V/Line Sprinter

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V/Line Sprinter
Refurbished car 7002 at Jacana
Refurbished interior
ManufacturerA Goninan & Co
Built atBroadmeadow
Entered serviceDecember 1993
Number built22
Number in service21
Number scrapped1 (7019; accident damage)
Fleet numbers7001-7022
Operator(s)V/Line, Metro Trains Melbourne
Depot(s)Southern Cross
Line(s) servedV/Line:
Metro Trains Melbourne:
Car length25.9 m (85 ft 0 in)
Width2.92 m (9 ft 7 in)
Doors4 plug doors
Maximum speed130 km/h (81 mph)
Weight51 t (50 long tons; 56 short tons)
Prime mover(s)2 × Deutz BF8L513C
Power output470 kW (630 hp)
TransmissionVoith T211RZ hydraulic
UIC classificationBo′Bo′
Braking system(s)Davies and Metcalfe EBC/5 EP pneumatic disc
Coupling systemScharfenberg coupler
Track gauge1,600 mm (5 ft 3 in) broad gauge

The Sprinter is a diesel railcar built by A Goninan & Co in Broadmeadow, NSW for V/Line between 1993 and 1995.

Design origins[edit]

7004 at Wallan in November 2007 in original livery
Three Sprinters in Geelong in November 2007 in original livery
A refurbished two car set at Dandenong, 2013

The Sprinter concept dates back to 1989, when the Public Transport Corporation, having seen a substantial increase in patronage and reduction in costs following the introduction of faster, more frequent services as part of the New Deal for Country Passengers program of the 1980s, required additional train capacity to meet demand.[1] Initial talks suggested an order for 24 new vehicles,[2] though the tenders for the construction of the 22 railcars closed in November 1989.[3]

At the time, they were designed to supplement locomotive-hauled H type carriage sets on shorter runs (such as on the outer suburban services to Melton and Sunbury, as well as the interurban Geelong and Seymour services) and thus provide faster and more frequent service to Melbourne's fringe areas, and indirectly (primarily by freeing up other rollingstock) to more distant regions. Their introduction also enabled the retirement of the four DRC railcars from service.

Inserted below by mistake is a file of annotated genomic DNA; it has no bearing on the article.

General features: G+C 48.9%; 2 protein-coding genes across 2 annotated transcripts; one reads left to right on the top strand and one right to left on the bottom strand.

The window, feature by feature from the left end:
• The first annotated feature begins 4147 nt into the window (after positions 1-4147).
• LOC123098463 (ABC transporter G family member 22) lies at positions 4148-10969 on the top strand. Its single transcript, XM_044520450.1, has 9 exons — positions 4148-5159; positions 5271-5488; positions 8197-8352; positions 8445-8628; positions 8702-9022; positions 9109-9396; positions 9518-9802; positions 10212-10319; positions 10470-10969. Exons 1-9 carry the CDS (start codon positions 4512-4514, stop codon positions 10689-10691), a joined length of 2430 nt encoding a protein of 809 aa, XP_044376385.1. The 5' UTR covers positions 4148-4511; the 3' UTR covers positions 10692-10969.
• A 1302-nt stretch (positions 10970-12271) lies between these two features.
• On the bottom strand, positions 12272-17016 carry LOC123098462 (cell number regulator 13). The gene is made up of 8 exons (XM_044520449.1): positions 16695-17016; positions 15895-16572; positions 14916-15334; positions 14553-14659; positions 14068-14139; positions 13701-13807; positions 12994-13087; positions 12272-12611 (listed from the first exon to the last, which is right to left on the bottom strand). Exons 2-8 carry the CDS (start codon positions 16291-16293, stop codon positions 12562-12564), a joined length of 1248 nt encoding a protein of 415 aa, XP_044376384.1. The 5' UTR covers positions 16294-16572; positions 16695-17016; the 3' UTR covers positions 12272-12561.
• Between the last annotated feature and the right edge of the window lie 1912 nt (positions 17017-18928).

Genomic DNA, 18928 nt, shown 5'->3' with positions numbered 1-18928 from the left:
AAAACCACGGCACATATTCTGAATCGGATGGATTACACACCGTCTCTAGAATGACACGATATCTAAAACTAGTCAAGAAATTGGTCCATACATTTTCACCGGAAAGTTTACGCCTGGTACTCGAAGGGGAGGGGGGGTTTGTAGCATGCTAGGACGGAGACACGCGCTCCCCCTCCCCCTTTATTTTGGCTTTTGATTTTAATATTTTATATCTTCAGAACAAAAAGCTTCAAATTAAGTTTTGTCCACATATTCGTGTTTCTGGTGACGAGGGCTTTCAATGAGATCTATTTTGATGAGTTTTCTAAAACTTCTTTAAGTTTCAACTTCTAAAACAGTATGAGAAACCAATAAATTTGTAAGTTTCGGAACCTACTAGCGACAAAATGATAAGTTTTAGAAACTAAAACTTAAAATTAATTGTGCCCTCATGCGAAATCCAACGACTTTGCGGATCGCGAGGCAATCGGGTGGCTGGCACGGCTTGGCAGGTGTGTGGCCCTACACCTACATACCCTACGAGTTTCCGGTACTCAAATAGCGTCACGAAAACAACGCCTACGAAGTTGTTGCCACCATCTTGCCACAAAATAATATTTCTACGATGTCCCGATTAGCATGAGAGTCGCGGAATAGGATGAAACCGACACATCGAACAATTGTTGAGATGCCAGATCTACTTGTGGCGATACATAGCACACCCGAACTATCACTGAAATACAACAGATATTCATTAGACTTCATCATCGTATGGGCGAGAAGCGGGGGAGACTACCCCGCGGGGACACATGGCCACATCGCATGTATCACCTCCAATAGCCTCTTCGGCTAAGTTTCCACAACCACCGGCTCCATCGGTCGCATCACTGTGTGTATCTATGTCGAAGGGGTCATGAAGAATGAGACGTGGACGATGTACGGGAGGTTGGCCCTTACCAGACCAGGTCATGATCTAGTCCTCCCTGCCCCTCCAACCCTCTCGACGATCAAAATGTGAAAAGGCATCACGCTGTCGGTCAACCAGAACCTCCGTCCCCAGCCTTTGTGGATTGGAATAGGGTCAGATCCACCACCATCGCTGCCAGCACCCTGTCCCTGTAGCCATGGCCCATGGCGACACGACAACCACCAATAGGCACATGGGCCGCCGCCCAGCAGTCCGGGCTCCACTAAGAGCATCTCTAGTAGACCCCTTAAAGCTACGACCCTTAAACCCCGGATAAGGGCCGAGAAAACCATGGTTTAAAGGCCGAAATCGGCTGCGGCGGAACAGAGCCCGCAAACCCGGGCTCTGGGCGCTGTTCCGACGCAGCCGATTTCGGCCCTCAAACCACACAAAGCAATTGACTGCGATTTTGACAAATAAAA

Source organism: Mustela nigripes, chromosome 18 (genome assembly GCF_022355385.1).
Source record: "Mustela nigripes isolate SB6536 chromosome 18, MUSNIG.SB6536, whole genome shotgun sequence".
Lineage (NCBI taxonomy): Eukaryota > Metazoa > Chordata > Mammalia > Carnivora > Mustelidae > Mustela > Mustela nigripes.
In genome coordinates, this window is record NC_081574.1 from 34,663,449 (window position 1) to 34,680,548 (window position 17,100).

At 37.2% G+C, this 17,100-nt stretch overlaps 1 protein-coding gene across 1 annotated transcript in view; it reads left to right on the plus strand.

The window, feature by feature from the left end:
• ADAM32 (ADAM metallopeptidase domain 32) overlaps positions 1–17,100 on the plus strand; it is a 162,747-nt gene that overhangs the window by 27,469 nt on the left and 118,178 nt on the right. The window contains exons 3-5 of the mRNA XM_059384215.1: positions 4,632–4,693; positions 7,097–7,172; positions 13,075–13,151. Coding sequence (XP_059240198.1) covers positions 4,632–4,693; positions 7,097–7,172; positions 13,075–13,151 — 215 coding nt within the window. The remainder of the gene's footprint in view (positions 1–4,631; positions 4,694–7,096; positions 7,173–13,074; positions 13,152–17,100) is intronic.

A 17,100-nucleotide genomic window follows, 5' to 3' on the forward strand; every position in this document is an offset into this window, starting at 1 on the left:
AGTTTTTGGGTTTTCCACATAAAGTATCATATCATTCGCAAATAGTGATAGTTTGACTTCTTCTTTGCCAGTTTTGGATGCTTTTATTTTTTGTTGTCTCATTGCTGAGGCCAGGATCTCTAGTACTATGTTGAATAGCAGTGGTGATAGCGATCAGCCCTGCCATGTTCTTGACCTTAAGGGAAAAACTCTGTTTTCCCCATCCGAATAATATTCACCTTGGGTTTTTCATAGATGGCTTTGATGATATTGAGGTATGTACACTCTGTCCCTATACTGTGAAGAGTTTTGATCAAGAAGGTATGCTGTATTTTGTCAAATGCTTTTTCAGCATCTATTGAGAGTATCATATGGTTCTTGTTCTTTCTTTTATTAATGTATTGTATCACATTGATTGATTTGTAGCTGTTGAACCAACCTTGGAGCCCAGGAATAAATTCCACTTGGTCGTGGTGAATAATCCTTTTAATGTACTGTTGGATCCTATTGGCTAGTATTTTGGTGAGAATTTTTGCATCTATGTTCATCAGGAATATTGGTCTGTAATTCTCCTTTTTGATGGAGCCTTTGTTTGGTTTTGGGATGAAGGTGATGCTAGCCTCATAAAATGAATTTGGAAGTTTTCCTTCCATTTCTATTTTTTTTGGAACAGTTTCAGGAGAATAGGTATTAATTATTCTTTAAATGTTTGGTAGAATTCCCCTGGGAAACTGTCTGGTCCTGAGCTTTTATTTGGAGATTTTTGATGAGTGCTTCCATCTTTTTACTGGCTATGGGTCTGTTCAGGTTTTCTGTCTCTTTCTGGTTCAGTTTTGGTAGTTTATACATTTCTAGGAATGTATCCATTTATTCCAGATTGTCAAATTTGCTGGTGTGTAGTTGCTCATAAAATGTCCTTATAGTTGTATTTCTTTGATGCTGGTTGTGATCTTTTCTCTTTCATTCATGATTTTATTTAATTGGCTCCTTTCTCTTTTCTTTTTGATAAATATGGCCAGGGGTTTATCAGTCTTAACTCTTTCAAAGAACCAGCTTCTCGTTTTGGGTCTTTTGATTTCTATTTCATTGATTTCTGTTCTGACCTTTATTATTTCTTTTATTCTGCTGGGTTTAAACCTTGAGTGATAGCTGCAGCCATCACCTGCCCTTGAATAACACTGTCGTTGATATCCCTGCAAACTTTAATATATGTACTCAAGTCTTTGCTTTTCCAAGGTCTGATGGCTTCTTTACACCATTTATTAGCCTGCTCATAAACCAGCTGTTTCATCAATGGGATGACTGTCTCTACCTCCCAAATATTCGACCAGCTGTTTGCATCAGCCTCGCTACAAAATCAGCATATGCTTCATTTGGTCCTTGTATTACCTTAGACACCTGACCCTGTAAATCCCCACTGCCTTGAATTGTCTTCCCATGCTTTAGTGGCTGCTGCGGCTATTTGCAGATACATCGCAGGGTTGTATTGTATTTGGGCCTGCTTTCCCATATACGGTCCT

In keeping with their intended operation, they feature high-capacity single-class seating and a single-car railmotor design over a multiple unit design, allowing a large number of passengers to be carried with greatly reduced operating costs and increased flexibility.

Manufacturing & testing[edit]

On 11 October 1991, the Federal Government announced the purchase of 22 Sprinters,[4] built at a total cost of $65 million, of which the Federal Government provided $24 million through its Better Cities program.[1]

Twenty-two single-car stainless-steel-body railcars were ordered from A Goninan & Co, Broadmeadow, for introduction to service between 1993 and 1995. Construction commenced in March 1993 with the final unit outshopped in January 1995. The first two units were fully fitted out at Goninan, with the other 20 units internally fitted out at the PTC North Bendigo workshops.[3][5][6] All were transferred to Melbourne by rail on standard gauge transfer bogies.

Passenger experience[edit]

Sprinters feature a mix of 3x2 and 2x2 economy seats arranged so that half of them face the direction of travel at any one time. Reflecting the nature of the sets and their intended use, these seats are slightly smaller than the seats found in H and N sets and VLocity DMUs. They are finished in blue patterned cloth.

The cars are also fitted with a toilet and drinking fountains. Provision is made at one end of each carriage for one wheelchair and occupant. When this space is not needed able-bodied passengers may make use of the three wall-mounted fold-down seats. The toilet has a wide door and grab bars for use by disabled passengers.

While the capacity exists for several units to be coupled in service, passengers may not under normal circumstances move between coupled cars. A door is however provided, along with a detraining ladder, at the end of each car in case emergency egress is required. Conductors may move between cars during travel.

Passenger luggage can be carried in the overhead racks, between the backs of seats, or in the luggage/bicycle storage area usually found at the Melbourne end of the carriage. Ordinary access to the car is via four automatic plug doors, one on each side of the car at each end.[7] These doors are opened by a push button mounted beside them and closed by the driver, and are wide enough to permit the access of a standard wheelchair.


Each car is powered by two air-cooled Deutz turbocharged V8 diesel engines. Power is transferred via a Voith T211RZ hydraulic transmission. Sprinters use a Davies and Metcalfe EBC/5 EP anti-slide pneumatic disc brake system.

To facilitate use in multiple-unit formations, they are fitted with Scharfenberg couplers. This allows them to be coupled to other Sprinters to form a train as long as eight carriages.